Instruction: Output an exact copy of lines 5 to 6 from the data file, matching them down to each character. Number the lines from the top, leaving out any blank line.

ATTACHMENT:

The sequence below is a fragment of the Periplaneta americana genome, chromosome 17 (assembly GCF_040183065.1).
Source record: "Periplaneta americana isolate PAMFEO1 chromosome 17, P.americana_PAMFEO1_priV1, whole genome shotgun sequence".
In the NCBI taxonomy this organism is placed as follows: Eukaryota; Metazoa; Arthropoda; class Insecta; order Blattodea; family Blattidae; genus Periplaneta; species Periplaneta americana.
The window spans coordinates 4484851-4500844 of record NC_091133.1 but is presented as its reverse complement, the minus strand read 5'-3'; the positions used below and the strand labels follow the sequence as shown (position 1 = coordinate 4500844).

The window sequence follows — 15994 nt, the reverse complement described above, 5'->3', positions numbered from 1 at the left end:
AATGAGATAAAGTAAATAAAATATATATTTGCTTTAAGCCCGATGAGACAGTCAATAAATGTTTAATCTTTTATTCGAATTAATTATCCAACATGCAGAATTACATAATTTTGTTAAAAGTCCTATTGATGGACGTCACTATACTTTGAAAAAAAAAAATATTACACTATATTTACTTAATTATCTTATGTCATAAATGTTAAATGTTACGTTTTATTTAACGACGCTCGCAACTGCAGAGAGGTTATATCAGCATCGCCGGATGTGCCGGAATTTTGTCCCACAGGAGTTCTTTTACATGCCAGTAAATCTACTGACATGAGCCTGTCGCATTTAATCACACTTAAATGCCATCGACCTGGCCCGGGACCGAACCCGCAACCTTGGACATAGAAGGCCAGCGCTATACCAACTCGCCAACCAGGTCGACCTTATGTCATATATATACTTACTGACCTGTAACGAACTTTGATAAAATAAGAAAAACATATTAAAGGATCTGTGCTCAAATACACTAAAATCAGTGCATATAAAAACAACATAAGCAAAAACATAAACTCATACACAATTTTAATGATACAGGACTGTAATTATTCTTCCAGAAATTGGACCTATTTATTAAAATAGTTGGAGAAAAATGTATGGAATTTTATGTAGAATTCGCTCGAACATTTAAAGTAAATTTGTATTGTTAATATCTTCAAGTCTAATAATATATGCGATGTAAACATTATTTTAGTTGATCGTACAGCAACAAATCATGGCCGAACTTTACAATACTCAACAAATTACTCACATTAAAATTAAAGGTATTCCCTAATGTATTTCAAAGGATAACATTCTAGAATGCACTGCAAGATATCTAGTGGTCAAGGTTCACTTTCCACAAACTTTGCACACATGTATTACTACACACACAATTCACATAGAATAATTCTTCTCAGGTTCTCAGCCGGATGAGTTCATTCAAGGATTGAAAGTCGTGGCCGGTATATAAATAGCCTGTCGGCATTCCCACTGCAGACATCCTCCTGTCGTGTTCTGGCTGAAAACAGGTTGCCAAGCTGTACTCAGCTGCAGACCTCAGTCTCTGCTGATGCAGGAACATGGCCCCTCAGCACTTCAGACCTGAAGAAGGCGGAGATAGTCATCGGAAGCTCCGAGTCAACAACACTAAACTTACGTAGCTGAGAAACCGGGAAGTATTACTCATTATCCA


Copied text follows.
The window sequence follows — 15994 nt, the reverse complement described above, 5'->3', positions numbered from 1 at the left end:
AATGAGATAAAGTAAATAAAATATATATTTGCTTTAAGCCCGATGAGACAGTCAATAAATGTTTAATCTTTTATTCGAATTAATTATCCAACATGCAGAATTACATAATTTTGTTAAAAGTCCTATTGATGGACGTCACTATACTTTGAAAAAAAAAAATATTACACTATATTTACTTAATTATCTTATGTCATAAATGTTAAATGTTACGTTTTATTTAACGACGCTCGCAACTGCAGAGAGGTTATATCAGCATCGCCGGATGTGCCGGAATTTTGTCCCACAGGAGTTCTTTTACATGCCAGTAAATCTACTGACATGAGCCTGTCGCATTTAATCACACTTAAATGCCATCGACCTGGCCCGGGACCGAACCCGCAACCTTGGACATAGAAGGCCAGCGCTATACCAACTCGCCAACCAGGTCGACCTTATGTCATATATATACTTACTGACCTGTAACGAACTTTGATAAAATAAGAAAAACATATTAAAGGATCTGTGCTCAAATACACTAAAATCAGTGCATATAAAAACAACATAAGCAAAAACATAAACTCATACACAATTTTAATGATACAGGACTGTAATTATTCTTCCAGAAATTGGACCTATTTATTAAAATAGTTGGAGAAAAATGTATGGAATTTTATGTAGAATTCGCTCGAACATTTAAAGTAAATTTGTATTGTTAATATCTTCAAGTCTAATAATATATGCGATGTAAACATTATTTTAGTTGATCGTACAGCAACAAATCATGGCCGAACTTTACAATACTCAACAAATTACTCACATTAAAATTAAAGGTATTCCCTAATGTATTTCAAAGGATAACATTCTAGAATGCACTGCAAGATATCTAGTGGTCAAGGTTCACTTTCCACAAACTTTGCACACATGTATTACTACACACACAATTCACATAGAATAATTCTTCTCAGGTTCTCAGCCGGATGAGTTCATTCAAGGATTGAAAGTCGTGGCCGGTATATAAATAGCCTGTCGGCATTCCCACTGCAGACATCCTCCTGTCGTGTTCTGGCTGAAAACAGGTTGCCAAGCTGTACTCAGCTGCAGACCTCAGTCTCTGCTGATGCAGGAACATGGCCCCTCAGCACTTCAGACCTGAAGAAGGCGGAGATAGTCATCGGAAGCTCCGAGTCAACAACACTAAACTTACGTAGCTGAGAAACCGGGAAGTATTACTCATTATCCA